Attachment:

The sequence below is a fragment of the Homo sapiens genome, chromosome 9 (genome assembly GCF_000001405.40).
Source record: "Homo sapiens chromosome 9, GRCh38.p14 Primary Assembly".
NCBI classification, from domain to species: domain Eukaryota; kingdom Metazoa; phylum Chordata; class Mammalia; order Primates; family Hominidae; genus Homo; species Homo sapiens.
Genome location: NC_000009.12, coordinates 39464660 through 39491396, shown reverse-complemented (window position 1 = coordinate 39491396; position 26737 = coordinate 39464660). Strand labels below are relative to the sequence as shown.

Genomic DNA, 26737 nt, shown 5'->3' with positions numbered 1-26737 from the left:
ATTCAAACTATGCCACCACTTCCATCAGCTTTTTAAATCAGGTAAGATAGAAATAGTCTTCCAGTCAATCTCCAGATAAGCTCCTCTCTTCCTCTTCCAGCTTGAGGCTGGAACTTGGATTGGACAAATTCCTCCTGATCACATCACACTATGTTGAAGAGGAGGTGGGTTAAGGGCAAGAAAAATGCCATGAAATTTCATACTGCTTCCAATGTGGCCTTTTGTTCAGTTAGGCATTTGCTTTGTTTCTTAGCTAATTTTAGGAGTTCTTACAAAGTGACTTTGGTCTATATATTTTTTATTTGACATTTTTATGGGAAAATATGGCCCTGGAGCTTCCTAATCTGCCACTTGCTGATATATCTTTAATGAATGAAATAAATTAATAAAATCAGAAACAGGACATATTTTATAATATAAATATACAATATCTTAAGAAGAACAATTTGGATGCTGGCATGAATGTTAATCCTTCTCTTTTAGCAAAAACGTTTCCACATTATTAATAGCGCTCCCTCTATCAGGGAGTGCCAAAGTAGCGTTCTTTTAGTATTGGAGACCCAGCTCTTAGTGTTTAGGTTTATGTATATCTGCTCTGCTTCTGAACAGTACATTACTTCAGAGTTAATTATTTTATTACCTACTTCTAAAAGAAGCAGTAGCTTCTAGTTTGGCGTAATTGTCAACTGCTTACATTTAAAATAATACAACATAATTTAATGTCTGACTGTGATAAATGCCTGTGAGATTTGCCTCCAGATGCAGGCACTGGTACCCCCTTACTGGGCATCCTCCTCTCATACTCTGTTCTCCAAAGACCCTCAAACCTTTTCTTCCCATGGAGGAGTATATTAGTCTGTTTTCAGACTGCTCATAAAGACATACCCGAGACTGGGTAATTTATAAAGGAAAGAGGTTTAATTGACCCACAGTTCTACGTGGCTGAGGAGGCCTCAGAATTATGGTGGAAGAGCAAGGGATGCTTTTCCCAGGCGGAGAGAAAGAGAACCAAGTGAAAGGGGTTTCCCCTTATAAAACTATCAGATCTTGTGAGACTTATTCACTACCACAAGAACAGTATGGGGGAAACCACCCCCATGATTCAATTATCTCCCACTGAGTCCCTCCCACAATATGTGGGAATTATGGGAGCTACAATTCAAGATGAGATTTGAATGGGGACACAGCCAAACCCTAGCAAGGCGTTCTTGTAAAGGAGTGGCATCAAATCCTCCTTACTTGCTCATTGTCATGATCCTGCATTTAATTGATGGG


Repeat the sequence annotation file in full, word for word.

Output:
The sequence below is a fragment of the Homo sapiens genome, chromosome 9 (genome assembly GCF_000001405.40).
Source record: "Homo sapiens chromosome 9, GRCh38.p14 Primary Assembly".
NCBI classification, from domain to species: domain Eukaryota; kingdom Metazoa; phylum Chordata; class Mammalia; order Primates; family Hominidae; genus Homo; species Homo sapiens.
Genome location: NC_000009.12, coordinates 39464660 through 39491396, shown reverse-complemented (window position 1 = coordinate 39491396; position 26737 = coordinate 39464660). Strand labels below are relative to the sequence as shown.

Genomic DNA, 26737 nt, shown 5'->3' with positions numbered 1-26737 from the left:
ATTCAAACTATGCCACCACTTCCATCAGCTTTTTAAATCAGGTAAGATAGAAATAGTCTTCCAGTCAATCTCCAGATAAGCTCCTCTCTTCCTCTTCCAGCTTGAGGCTGGAACTTGGATTGGACAAATTCCTCCTGATCACATCACACTATGTTGAAGAGGAGGTGGGTTAAGGGCAAGAAAAATGCCATGAAATTTCATACTGCTTCCAATGTGGCCTTTTGTTCAGTTAGGCATTTGCTTTGTTTCTTAGCTAATTTTAGGAGTTCTTACAAAGTGACTTTGGTCTATATATTTTTTATTTGACATTTTTATGGGAAAATATGGCCCTGGAGCTTCCTAATCTGCCACTTGCTGATATATCTTTAATGAATGAAATAAATTAATAAAATCAGAAACAGGACATATTTTATAATATAAATATACAATATCTTAAGAAGAACAATTTGGATGCTGGCATGAATGTTAATCCTTCTCTTTTAGCAAAAACGTTTCCACATTATTAATAGCGCTCCCTCTATCAGGGAGTGCCAAAGTAGCGTTCTTTTAGTATTGGAGACCCAGCTCTTAGTGTTTAGGTTTATGTATATCTGCTCTGCTTCTGAACAGTACATTACTTCAGAGTTAATTATTTTATTACCTACTTCTAAAAGAAGCAGTAGCTTCTAGTTTGGCGTAATTGTCAACTGCTTACATTTAAAATAATACAACATAATTTAATGTCTGACTGTGATAAATGCCTGTGAGATTTGCCTCCAGATGCAGGCACTGGTACCCCCTTACTGGGCATCCTCCTCTCATACTCTGTTCTCCAAAGACCCTCAAACCTTTTCTTCCCATGGAGGAGTATATTAGTCTGTTTTCAGACTGCTCATAAAGACATACCCGAGACTGGGTAATTTATAAAGGAAAGAGGTTTAATTGACCCACAGTTCTACGTGGCTGAGGAGGCCTCAGAATTATGGTGGAAGAGCAAGGGATGCTTTTCCCAGGCGGAGAGAAAGAGAACCAAGTGAAAGGGGTTTCCCCTTATAAAACTATCAGATCTTGTGAGACTTATTCACTACCACAAGAACAGTATGGGGGAAACCACCCCCATGATTCAATTATCTCCCACTGAGTCCCTCCCACAATATGTGGGAATTATGGGAGCTACAATTCAAGATGAGATTTGAATGGGGACACAGCCAAACCCTAGCAAGGCGTTCTTGTAAAGGAGTGGCATCAAATCCTCCTTACTTGCTCATTGTCATGATCCTGCATTTAATTGATGGG